If the past twenty or thirty years have proved anything, they have proved that unfettered Capitalism is a disaster. For proof just look at your bank account.  If we can’t bear to consider Socialism or Communism, then there is only one solution.  We need a new “ism”.  Call it Americanism if you like.  We need a new approach to economics. We need creative minds in our government who can see beyond the payoffs from lobbyists and the pressures of the fat cat bankers.  We need a new voice in economics, a voice of intelligence who can lead our economic recovery with a sound understanding of what went wrong. We don’t need idealogues, whether they are Capitalists, Socialists, or Communists; we need realists: practical, intelligent people who can understand what is broken and fix it. We simply need a new way of running our economy, a new economic theory for the 21st Century.

The question is this: do we have the intelligence and the courage to change the way we do business? Because if we don’t, it won’t be long before we don’t have any business.

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In 1776, a group of revolutionary minded people, many of whom were Freemasons, created the United States of America.  This new country was to be a break from the past. The leaders of the movement: George Washington, Thomas Jefferson, Benjamin Franklin, John Hancock, and many more were Freemasons.  They were informed and inspired by some of the tenets of the Freemasons, tenets that were at odds with the established manner of world governments at that time.  Many of the governments of various European countries had a long established and close relationship with one branch or another of the Christian church.  Most of the governments had kings or queens, whose right to rule was based upon their ancestry.  The American revolutionaries had a different concept in mind – a democratic, elected  government that had no association with any religion.  It was a daring concept, and a complete break from the European view of government.  These Freemasons even documented this break from traditional government when they made the Great Seal of the United States and when they printed the one dollar bills that we have today. One each of these bills are printed the words: Novus Ordo Seclorum, i.e. A New Order of (0r for) the Ages.

The New order that was founded by these Freemasons created a Republic where the principal ideas and visions were centered on individual liberty.  A key concept was that the government was not made up of the elite or the wealthy or the influential or the religious leaders. The government was changed regularly, based upon a schedule of elections, and anyone could become a member of the government – as long as they could convince their friends and neighbors to vote for them.  This concept of a republic also implied something else, there would be a distance, a division, between the will of the wealthy and the will of the government, i.e. the will of the people.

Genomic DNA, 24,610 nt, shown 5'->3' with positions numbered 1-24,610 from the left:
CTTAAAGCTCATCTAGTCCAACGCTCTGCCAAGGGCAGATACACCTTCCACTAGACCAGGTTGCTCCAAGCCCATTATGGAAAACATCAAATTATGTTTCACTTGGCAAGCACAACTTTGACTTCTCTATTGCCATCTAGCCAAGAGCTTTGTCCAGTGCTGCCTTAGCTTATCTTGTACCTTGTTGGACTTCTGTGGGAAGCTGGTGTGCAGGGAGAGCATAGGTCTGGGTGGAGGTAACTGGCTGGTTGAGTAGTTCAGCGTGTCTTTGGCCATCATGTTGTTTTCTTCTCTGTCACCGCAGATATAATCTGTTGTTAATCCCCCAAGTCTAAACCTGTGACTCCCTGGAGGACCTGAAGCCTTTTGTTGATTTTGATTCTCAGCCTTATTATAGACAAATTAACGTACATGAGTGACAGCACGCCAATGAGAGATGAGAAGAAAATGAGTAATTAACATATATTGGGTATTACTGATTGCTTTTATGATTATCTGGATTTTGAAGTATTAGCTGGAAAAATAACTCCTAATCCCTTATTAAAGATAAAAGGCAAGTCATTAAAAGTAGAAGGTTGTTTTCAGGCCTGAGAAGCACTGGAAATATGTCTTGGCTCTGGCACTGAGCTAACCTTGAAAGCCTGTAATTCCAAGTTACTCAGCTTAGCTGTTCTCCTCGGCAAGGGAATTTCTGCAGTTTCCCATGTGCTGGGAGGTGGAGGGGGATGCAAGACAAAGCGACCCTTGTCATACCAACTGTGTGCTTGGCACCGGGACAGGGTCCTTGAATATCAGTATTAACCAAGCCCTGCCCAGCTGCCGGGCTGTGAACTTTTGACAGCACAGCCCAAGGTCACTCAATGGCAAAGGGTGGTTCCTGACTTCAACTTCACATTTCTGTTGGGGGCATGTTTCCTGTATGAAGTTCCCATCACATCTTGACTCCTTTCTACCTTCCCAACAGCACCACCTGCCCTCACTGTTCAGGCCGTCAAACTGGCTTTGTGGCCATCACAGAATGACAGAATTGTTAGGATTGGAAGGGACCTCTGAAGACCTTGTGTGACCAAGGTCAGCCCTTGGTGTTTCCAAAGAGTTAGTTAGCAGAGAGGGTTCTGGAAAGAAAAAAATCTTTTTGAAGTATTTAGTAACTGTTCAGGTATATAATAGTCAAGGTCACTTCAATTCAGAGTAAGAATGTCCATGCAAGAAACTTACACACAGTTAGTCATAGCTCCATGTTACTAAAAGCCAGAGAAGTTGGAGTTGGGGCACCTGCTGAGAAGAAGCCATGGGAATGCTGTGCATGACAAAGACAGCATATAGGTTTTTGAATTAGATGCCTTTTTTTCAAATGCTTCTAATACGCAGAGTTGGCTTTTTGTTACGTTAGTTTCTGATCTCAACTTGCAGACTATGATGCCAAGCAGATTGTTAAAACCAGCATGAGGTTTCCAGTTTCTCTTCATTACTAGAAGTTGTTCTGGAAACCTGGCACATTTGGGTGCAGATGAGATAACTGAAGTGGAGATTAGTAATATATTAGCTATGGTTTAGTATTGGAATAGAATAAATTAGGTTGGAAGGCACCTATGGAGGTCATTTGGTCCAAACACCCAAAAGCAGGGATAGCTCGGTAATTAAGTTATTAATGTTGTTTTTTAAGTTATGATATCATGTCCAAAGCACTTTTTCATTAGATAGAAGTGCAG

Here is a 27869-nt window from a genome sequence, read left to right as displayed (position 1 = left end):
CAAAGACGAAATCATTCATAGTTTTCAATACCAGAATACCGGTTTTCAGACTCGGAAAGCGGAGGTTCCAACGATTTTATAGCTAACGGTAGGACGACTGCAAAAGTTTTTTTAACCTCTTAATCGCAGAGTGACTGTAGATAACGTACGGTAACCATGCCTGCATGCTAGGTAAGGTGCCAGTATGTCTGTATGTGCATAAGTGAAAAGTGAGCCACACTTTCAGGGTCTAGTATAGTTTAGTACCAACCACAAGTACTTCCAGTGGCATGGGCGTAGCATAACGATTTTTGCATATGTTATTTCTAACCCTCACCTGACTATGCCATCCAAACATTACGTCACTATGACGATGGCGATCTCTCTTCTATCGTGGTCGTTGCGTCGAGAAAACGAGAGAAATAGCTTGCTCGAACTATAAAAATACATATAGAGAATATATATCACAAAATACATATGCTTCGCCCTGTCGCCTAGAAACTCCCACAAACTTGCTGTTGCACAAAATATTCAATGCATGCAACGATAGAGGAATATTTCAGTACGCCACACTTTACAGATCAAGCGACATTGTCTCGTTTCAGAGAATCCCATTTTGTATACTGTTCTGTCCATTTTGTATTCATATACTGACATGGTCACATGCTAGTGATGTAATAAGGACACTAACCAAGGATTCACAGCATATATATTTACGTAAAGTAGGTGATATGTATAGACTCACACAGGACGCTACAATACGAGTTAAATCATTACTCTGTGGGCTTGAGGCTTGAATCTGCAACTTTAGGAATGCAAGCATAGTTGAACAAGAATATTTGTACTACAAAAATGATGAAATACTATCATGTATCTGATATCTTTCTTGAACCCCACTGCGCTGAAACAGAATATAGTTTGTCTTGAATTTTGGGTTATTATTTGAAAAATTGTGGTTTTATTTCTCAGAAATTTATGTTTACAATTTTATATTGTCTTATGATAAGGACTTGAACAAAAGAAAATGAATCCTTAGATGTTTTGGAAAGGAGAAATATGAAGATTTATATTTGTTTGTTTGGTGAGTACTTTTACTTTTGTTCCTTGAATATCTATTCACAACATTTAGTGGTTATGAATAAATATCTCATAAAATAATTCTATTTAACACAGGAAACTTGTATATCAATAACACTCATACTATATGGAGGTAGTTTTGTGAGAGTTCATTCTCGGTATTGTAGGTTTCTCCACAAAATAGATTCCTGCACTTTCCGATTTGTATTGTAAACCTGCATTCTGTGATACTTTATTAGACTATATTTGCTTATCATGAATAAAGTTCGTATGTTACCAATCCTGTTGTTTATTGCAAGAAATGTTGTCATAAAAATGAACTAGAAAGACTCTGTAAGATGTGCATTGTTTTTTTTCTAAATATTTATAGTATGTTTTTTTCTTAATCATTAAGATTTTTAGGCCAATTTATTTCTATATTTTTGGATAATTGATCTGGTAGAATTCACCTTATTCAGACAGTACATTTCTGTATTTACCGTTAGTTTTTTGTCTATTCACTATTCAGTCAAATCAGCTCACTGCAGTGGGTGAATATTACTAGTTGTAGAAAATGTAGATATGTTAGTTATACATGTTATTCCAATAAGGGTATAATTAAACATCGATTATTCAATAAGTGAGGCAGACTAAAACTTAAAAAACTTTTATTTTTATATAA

Today, as our economy lurches towards a dubious recovery from a worldwide economic meltdown, we can observe that there has been a key change in the Novus Ordo that was created by the Freemasons.  There is no longer a distance between the government and the wealthy. Indeed, it was the closeness of the wealthy to the government that directly led to the meltdown.  It was the money in the pockets of the our governmental representatives that led to the relaxation or the complete annulment of laws that had protected us from nefarious economic practices by the banking industry.  It was the government’s Securities and Exchange Commission that looked the other way when Bernie Madoff ran his gigantic Ponzi scheme.  Over the years, the wealthy had established a cozy relationship with the representatives of our Republic – all for the purpose of gaining more money for themselves and less for the average citizen.

Today, the wealthy have almost a stranglehold on our government.  Some would say it is more than that.  They say we have an oligarchy – a situation where hidden, wealthy people rule through a puppet government and all laws are made to benefit the small, wealthy elite.  All you need to do is look.  Our American companies have become multinational. Our once good paying jobs have been moved to other countries where the cost of labor is much less.  Our government has “reformed” our tax laws allowing millionaires and billionaires to pass on their fortunes from one generation to the next while not a cent of tax is imposed on this transfer of wealth.  The wealthy have used the government to create income tax cuts for themselves and income tax increases for the middle and lower class.